Today’s FDA approval of XERAVA provides a new weapon in the battle against antibiotic resistance and addresses an unmet medical need for patients suffering from multi-drug resistant infections and other serious infections. We are pleased to have provided support to Tetraphase since 2012, through its collaboration with CUBRC [Calspan-University at Buffalo Research Center], to develop this new antibiotic treatment. The drug’s approval underscores the value of public-private partnerships in addressing global health threats and the challenge of antibiotic resistance.
– Rick A. Bright PhD, Director of the Biomedical Advanced Research and Development Authority (BARDA).
A new option for physicians
Tetraphase Chief Medical Officer Larry Edwards, on the conference call yesterday discussing the approval, said that the target price for XERAVA would be “$175 to $250” per day for XERAVA. Mr. Edwards also shared some feedback from physicians: “This is a drug that gives us the broad spectrum coverage that we need and potentially doesn’t put my patient at risk of having C. diff.” Clostridium difficile, or C. diff, is a bacterium that can cause severe symptoms ranging from diarrhea to life-threatening colon inflammation. XERAVA is “highly potent in vitro against C. diff,” according to Mr. Edwards.
Reuters noted that “other recently-approved antibiotics used as a last line of treatment are priced at nearly $1,000 per day,” and CEO Guy Macdonald said, “We’re trying to price XERAVA at the lower end, so that patients can get access to the product when they need it in first or second line therapy.” Reuters cited H.C. Wainwright analyst Ed Arce’s estimates that XERAVA will generate peak sales of $340 million in the US and EU in 2027.
Complicated intra-abdominal infections are the second-most prevalent infection site in intensive care units (ICUs), as well as the second leading cause of infection-related mortality in ICUs. With the growing crisis of antibiotic resistance, treatment options for these polymicrobial infections are limited following surgery or percutaneous drainage, and the causative pathogens may be multi-drug resistant. Current empiric treatments for cIAI have limitations, and there is a need for new and novel treatments. Eravacycline has a broad spectrum of antibacterial activity and a clinical profile that addresses this unmet medical need.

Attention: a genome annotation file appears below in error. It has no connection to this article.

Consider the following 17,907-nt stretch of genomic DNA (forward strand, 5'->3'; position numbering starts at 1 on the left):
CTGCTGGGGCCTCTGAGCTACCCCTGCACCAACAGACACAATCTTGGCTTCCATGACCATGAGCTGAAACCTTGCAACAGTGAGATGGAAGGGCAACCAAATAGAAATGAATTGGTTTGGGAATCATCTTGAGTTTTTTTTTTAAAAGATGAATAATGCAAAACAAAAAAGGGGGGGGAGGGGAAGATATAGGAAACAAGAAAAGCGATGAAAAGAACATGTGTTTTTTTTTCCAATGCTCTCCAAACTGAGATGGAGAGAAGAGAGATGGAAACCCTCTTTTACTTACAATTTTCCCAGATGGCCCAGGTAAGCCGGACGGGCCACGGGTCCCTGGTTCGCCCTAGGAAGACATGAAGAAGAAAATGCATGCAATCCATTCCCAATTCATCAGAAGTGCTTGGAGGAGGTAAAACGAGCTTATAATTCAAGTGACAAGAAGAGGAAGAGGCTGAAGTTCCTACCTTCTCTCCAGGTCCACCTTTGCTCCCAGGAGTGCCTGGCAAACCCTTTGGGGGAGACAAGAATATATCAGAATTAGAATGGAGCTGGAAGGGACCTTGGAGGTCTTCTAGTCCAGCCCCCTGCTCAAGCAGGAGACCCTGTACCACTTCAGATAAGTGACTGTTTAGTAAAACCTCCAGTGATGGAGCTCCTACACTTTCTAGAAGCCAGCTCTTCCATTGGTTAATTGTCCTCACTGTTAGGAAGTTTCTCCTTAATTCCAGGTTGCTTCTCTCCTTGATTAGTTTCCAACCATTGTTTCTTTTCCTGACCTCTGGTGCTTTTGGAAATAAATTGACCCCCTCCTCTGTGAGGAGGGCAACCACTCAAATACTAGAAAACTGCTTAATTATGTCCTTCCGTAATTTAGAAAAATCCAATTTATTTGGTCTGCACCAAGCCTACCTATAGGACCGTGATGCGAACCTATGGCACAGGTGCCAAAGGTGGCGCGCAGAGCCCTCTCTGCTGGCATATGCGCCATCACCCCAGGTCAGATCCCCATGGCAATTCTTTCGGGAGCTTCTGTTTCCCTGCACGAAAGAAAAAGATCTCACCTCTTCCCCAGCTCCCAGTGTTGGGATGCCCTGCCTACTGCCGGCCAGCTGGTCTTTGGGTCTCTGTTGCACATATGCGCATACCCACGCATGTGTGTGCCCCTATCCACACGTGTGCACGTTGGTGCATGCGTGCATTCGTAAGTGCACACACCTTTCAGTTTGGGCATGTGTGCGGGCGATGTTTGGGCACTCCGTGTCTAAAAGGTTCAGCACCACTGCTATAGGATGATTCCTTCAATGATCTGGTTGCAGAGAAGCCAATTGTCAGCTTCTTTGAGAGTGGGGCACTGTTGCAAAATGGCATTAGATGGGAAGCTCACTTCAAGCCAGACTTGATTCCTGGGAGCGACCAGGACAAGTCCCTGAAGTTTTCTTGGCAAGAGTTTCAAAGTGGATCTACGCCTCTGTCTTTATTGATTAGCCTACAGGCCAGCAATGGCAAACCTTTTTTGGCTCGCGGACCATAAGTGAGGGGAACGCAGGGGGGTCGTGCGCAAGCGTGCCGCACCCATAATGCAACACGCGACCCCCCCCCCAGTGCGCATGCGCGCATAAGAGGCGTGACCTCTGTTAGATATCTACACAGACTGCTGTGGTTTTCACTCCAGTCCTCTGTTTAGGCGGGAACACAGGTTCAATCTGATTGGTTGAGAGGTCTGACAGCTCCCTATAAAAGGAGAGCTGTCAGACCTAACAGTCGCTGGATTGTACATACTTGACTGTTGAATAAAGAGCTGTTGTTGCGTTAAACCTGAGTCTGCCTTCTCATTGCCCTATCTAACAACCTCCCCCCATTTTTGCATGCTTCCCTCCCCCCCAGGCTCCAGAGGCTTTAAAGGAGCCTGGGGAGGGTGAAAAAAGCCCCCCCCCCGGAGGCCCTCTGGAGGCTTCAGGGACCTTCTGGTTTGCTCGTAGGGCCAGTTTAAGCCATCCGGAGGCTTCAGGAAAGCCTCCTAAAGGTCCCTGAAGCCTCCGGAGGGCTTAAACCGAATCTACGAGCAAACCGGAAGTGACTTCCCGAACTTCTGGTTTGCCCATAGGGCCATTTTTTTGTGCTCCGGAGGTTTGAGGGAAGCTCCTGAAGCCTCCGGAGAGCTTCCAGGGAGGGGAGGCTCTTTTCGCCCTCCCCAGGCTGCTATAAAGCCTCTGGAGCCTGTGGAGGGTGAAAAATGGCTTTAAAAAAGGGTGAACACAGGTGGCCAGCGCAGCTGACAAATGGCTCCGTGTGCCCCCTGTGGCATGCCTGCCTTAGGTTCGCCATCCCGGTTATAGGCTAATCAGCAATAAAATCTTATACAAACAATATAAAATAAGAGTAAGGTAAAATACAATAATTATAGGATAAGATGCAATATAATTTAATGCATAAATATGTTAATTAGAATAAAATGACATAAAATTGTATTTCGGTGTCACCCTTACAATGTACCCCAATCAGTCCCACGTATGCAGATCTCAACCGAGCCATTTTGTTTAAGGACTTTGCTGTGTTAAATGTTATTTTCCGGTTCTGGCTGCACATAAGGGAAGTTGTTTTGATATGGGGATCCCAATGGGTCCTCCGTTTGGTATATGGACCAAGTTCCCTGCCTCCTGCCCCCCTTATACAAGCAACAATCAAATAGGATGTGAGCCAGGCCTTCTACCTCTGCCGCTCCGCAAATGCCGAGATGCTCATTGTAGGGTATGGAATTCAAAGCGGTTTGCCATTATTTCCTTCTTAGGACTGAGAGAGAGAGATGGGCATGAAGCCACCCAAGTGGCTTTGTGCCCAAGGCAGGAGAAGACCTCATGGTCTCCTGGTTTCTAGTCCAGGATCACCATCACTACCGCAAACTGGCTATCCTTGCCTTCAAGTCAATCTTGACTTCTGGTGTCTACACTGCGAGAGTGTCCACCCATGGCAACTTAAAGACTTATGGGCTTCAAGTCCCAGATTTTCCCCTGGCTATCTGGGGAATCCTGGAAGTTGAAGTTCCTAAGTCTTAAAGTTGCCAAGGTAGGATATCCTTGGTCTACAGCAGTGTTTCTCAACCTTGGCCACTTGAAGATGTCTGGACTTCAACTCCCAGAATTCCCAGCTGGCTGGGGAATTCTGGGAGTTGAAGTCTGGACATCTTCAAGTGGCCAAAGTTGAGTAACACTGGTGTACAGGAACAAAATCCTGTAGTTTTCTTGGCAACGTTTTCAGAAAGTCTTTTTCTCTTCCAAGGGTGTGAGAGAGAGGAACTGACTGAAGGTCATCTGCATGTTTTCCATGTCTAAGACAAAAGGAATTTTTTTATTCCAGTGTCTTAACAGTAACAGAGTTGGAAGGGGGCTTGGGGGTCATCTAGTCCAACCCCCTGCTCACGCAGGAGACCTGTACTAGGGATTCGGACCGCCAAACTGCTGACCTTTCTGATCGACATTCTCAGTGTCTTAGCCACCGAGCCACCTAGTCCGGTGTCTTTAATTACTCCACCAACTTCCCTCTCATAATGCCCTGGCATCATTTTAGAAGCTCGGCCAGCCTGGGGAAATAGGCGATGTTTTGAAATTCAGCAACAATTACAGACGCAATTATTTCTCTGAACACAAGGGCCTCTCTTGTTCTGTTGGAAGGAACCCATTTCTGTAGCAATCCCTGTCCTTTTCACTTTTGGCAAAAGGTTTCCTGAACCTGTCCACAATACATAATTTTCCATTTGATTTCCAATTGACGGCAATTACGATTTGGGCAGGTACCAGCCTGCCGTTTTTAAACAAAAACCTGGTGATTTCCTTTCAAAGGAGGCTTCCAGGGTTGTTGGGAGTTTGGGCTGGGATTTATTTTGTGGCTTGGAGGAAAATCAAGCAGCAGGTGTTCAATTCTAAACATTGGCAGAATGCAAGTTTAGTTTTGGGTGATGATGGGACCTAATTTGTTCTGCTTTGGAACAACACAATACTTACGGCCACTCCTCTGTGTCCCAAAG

Eravacycline also has a favorable safety profile as observed in clinical trials, and no dose adjustment is required when given to patients with renal impairment, which is advantageous for seriously ill patients who may have impaired kidney function. Additionally, the drug may be given safely to patients who are allergic to penicillin. This new and novel treatment may be of great benefit to patients with complicated intra-abdominal infections.
– Philip S. Barie, MD, Professor of Surgery and Professor of Public Health in Medicine at Weill Cornell Medicine, and an attending surgeon at New York-Presbyterian/Weill Cornell Medical Center.